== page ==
The presentation may be consistent with a rash, or it may look similar to reddish windburn on the cheeks. People with darker skin and people of color may see shades of purple in the rash rather than redness. Some people suffering from chilblains may even see significant swelling or deep discoloration. In severe or poorly managed cases, the affected skin may blister or ulcerate. Pus may also emerge from underneath the outer skin layer.
A common complication of chilblains arises when the patient continues to expose themselves to cold without proper precaution. They may have footwear or socks that retain moisture and fail to properly insulate. Many patients also can pick at the affected areas, rub them, or get overzealous in warming the areas back up. This is likely to worsen the tissue damage that caused chilblains in the first place.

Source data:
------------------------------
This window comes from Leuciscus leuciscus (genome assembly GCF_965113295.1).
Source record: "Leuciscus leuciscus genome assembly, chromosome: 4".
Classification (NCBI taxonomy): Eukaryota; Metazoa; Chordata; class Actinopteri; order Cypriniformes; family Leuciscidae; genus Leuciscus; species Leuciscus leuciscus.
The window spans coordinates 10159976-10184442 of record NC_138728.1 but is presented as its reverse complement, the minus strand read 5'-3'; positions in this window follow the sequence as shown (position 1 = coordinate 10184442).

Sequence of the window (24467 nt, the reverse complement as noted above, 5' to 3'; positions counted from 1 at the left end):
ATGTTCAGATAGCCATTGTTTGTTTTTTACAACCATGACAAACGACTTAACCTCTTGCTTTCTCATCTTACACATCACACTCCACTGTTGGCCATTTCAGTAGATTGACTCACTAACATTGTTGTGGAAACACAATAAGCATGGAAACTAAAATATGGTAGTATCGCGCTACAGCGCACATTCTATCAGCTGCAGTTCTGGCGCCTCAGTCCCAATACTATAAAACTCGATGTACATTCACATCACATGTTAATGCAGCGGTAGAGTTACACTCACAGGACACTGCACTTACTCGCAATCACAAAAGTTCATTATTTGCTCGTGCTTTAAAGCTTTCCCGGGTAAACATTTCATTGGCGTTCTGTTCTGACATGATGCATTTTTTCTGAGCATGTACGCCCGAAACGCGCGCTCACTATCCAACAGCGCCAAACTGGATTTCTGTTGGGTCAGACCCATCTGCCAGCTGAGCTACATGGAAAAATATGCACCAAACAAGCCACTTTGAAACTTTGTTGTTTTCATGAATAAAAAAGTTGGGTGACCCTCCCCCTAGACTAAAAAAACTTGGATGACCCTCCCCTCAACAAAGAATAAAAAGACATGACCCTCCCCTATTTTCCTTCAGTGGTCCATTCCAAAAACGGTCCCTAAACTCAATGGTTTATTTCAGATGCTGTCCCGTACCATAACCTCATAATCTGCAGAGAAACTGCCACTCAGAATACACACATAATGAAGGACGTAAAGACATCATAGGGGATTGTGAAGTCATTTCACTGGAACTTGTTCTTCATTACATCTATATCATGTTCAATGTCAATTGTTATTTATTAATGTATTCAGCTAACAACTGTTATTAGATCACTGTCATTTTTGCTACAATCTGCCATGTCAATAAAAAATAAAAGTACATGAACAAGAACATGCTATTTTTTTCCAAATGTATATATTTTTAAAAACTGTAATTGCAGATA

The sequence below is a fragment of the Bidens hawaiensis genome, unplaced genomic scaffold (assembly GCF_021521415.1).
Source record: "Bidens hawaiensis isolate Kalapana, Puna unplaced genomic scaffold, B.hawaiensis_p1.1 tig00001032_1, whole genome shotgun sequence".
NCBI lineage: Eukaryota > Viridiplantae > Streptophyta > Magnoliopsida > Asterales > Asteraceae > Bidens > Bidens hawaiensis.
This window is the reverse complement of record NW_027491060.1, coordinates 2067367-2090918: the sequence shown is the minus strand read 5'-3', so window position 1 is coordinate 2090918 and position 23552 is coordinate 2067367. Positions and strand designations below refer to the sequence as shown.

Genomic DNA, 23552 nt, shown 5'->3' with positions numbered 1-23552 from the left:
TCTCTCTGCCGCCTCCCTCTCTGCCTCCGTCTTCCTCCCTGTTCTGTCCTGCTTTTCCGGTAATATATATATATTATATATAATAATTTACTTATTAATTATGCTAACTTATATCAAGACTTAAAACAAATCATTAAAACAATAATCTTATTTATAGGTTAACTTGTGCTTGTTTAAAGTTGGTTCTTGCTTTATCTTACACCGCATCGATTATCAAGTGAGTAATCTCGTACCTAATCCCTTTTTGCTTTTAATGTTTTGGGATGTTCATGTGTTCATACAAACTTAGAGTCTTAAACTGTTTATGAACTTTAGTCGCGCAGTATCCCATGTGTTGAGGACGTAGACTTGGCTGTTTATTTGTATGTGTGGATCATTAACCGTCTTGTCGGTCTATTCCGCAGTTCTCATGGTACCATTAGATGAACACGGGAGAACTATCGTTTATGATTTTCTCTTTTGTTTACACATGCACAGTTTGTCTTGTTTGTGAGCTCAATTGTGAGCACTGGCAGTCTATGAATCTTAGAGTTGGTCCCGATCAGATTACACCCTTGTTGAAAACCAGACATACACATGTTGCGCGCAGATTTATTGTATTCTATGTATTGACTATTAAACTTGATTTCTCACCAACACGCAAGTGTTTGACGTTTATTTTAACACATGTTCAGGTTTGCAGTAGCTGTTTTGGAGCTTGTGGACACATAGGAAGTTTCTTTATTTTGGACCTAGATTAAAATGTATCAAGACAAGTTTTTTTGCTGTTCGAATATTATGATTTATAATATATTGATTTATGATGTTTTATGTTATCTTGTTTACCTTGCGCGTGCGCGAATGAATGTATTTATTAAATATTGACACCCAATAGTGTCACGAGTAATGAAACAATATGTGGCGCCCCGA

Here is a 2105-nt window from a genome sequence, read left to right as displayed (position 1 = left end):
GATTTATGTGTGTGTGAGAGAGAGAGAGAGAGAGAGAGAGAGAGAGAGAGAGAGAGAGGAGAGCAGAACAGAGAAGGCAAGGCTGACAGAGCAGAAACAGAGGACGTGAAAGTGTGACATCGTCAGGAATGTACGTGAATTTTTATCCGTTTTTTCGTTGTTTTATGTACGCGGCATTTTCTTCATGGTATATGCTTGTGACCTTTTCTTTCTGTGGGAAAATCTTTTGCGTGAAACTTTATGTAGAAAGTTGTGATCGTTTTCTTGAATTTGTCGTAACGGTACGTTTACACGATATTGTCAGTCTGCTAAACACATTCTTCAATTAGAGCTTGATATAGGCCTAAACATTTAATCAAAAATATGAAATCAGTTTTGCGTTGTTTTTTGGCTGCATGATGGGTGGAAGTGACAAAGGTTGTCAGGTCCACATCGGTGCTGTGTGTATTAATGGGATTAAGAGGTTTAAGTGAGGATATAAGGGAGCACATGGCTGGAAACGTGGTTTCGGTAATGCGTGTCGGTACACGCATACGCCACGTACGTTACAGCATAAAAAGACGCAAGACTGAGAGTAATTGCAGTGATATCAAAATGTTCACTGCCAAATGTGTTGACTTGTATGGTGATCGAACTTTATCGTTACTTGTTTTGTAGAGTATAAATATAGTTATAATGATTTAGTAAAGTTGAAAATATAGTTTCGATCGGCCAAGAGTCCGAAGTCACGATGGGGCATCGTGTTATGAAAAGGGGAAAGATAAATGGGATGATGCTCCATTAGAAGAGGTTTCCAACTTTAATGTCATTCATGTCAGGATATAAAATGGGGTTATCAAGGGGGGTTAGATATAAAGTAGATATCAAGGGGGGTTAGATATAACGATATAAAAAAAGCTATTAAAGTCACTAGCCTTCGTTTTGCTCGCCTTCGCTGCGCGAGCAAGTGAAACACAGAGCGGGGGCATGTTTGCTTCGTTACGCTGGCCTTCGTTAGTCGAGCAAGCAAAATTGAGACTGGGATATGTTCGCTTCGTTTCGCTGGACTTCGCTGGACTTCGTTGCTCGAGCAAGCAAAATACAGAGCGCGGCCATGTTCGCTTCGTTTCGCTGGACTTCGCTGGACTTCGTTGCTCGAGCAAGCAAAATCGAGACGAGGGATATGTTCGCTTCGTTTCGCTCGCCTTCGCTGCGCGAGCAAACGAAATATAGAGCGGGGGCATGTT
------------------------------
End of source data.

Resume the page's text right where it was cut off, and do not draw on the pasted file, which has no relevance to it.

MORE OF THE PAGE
The mechanism by which patients get chilblains is not yet fully understood. Harvard Health Publishing documents that “the cause appears to be damage to tiny blood vessels (capillaries) in the skin. When skin is exposed to cold, the capillaries constrict, and in susceptible people, some may become damaged. When the skin is rewarmed too quickly, they leak blood into the surrounding tissue, causing inflammation. Susceptibility may be increased by poor circulation, anemia, hormonal changes, connective tissue problems, and certain bone marrow disorders.”
Individuals with diabetes may also be more susceptible to chilblains.
“COVID toes” has emerged as a way to describe patient cases involving a reaction very similar to chilblains but without an obvious history of exposure to cold.